Catholics, Orthodox, and those of a Reformed Theology deviate from Biblical Theology on a number of points. One point has to do with the unbelieving infants born to Christian parents. Nowhere does the Bible teach that such infants should be baptized nor are there any Biblical examples of such. In fact baptizing such infants is contrary to the spirit of what is written.  For example it is written in 1Peter 3:21 that baptism involves a pledge of a good conscience toward God. But babies make no such pledge. I would go so far to say that padeobaptism is heresy as much as the cult of the circumcision which Paul dealt with in Galatians and Acts 15 was heresy. For both view the New Covenant just like the Old, a matter of flesh rather than of faith. Both Calvin and Augustine argued that baptism was equivalent to circumcision and thus justified baptizing unbelieving infants as a sign that they were under the "Covenant" simply because they were born of Christian parents. It's a different gospel - a gospel of the flesh, not or faith - a gospel of the circumcision.

There are places in the book of Acts where whole households were baptized. But nowhere in such places does it indicate that unbelieving infants were baptized. Rather whole households come to faith in Christ and are then baptized. Acts 18:8  Crispus, the synagogue ruler, and his entire household believed in the Lord; and many of the Corinthians who heard him believed and were baptized. 

Does the Bible support the concept of the baptism of unbelievers? And if a person received "unbeliever's baptism" as an infant, then after coming to faith in Christ should they then receive "believer's baptism"? The Bible associates baptism only with those of the faith.

Mark 16:16  Whoever believes and is baptized will be saved, but whoever does not believe will be condemned.

Matt 28:19,20 Therefore go and make disciples of all nations, baptizing them (the disciples) in the name of the Father and of the Son and of the Holy Spirit, and teaching them to obey everything I have commanded you.

Acts 2:38  Peter replied, "Repent and be baptized

Acts 2:41  Those who accepted his message were baptized

Colossians 2:11-14  In him you were also circumcised, in the putting off of the sinful nature, not with a circumcision done by the hands of men but with the circumcision done by Christ, having been buried with him in baptism and raised with him through your faith in the power of God, who raised him from the dead. When you were dead in your sins and in the uncircumcision of your sinful nature, God made you alive with Christ. He forgave us all our sins,  having canceled the written code, with its regulations, that was against us and that stood opposed to us; he took it away, nailing it to the cross.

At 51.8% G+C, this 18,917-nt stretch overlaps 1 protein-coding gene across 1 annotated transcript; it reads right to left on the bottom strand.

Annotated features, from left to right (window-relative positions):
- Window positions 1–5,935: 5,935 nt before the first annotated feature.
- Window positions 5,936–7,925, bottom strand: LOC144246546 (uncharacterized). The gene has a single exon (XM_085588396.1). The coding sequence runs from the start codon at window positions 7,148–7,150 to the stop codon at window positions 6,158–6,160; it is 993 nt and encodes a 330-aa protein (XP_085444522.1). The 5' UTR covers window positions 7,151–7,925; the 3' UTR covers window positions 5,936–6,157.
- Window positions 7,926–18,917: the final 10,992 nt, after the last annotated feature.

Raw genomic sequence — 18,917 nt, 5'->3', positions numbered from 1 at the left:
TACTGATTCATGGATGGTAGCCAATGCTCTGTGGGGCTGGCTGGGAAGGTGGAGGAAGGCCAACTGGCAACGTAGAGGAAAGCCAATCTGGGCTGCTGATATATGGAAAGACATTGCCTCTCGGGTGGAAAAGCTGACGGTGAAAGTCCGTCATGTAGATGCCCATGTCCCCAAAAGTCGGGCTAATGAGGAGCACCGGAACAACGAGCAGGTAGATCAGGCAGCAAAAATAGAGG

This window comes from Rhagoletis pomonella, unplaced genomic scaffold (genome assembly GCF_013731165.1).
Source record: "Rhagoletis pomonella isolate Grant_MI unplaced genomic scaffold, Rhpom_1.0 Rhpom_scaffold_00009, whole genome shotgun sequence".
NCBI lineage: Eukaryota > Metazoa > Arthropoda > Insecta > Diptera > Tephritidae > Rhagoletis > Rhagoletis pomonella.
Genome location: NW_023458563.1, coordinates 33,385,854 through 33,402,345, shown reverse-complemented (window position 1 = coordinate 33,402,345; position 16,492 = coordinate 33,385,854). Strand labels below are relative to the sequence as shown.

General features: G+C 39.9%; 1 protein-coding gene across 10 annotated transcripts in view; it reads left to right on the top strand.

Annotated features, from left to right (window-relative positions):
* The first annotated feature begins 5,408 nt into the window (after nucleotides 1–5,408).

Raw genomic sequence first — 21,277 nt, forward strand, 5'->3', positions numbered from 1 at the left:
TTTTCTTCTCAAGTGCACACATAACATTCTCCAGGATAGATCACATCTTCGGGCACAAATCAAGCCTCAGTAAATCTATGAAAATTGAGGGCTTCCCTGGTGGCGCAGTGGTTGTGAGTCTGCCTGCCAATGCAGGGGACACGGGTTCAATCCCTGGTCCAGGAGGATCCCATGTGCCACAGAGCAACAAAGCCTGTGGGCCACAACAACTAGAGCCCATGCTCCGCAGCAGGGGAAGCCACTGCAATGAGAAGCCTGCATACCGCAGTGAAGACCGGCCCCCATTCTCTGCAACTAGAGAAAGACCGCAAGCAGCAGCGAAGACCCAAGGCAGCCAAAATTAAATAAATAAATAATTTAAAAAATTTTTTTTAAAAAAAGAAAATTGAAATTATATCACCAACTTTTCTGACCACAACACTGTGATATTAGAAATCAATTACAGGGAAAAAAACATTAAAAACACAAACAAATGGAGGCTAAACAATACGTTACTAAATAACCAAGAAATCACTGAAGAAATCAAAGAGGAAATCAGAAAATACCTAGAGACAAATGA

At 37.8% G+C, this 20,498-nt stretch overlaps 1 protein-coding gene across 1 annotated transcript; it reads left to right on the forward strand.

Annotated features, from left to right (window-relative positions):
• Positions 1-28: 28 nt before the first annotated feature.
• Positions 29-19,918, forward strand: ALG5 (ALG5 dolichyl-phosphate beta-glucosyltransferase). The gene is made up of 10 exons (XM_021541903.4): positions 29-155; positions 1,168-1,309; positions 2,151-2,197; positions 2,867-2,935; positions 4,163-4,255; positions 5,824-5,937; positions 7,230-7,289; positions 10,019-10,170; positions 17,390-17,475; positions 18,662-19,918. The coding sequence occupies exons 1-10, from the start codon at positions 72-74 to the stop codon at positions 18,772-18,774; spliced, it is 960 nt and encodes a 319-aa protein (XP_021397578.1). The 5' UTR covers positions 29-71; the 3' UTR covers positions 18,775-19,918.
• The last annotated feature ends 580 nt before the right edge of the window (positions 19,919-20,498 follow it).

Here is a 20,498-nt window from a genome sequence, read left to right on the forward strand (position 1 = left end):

And very significantly is Paul's baptism of Acts 22:16 in which Ananias stated, "Get up, be baptized and wash your sins away" While it can be argued in what sense water baptism is identified with the washing away of sins, it cannot be denied that the Bible does indeed link the two, which is particularly contrary to Reformed Theology. Indeed John Calvin who zealously supports unbelieving infant baptism contradicts himself in his interpretation of this passage saying of Ananias, "he would not have baptized him if he had been void of true faith." So why baptize infants who are devoid of true faith?

Baptism, Circumcision and the Abrahamic Covenant

Catholics, Orthodox, and reformed Christians all justify their particular version of unbeliever's baptism and an imagined covenant relationship between God and the unbelieving infants born to Christian parents by inference. They would argue by analogy that the Bible at times associates baptism with circumcision, both of which are seals of a covenant relationship with God. Then since circumcision was primarily performed upon unbelieving infants, therefore water baptism should also be performed upon unbelieving infants.

But such an interpretation and application is not in accordance with the spirit of what is written. Romans chapter 4 associates the Christian faith with the faith of Abraham and it brings in circumcision as well. So such a passage gives us insight into how God views these concepts. It teaches that Abraham believed God's promise and as such was justified at that point. Much later "he received the sign of circumcision, a seal of the righteousness that he had by faith while he was still uncircumcised."Rom 4:11 Then it goes on to say that he is the father of all those who believed regardless of whether they've been circumcised or not.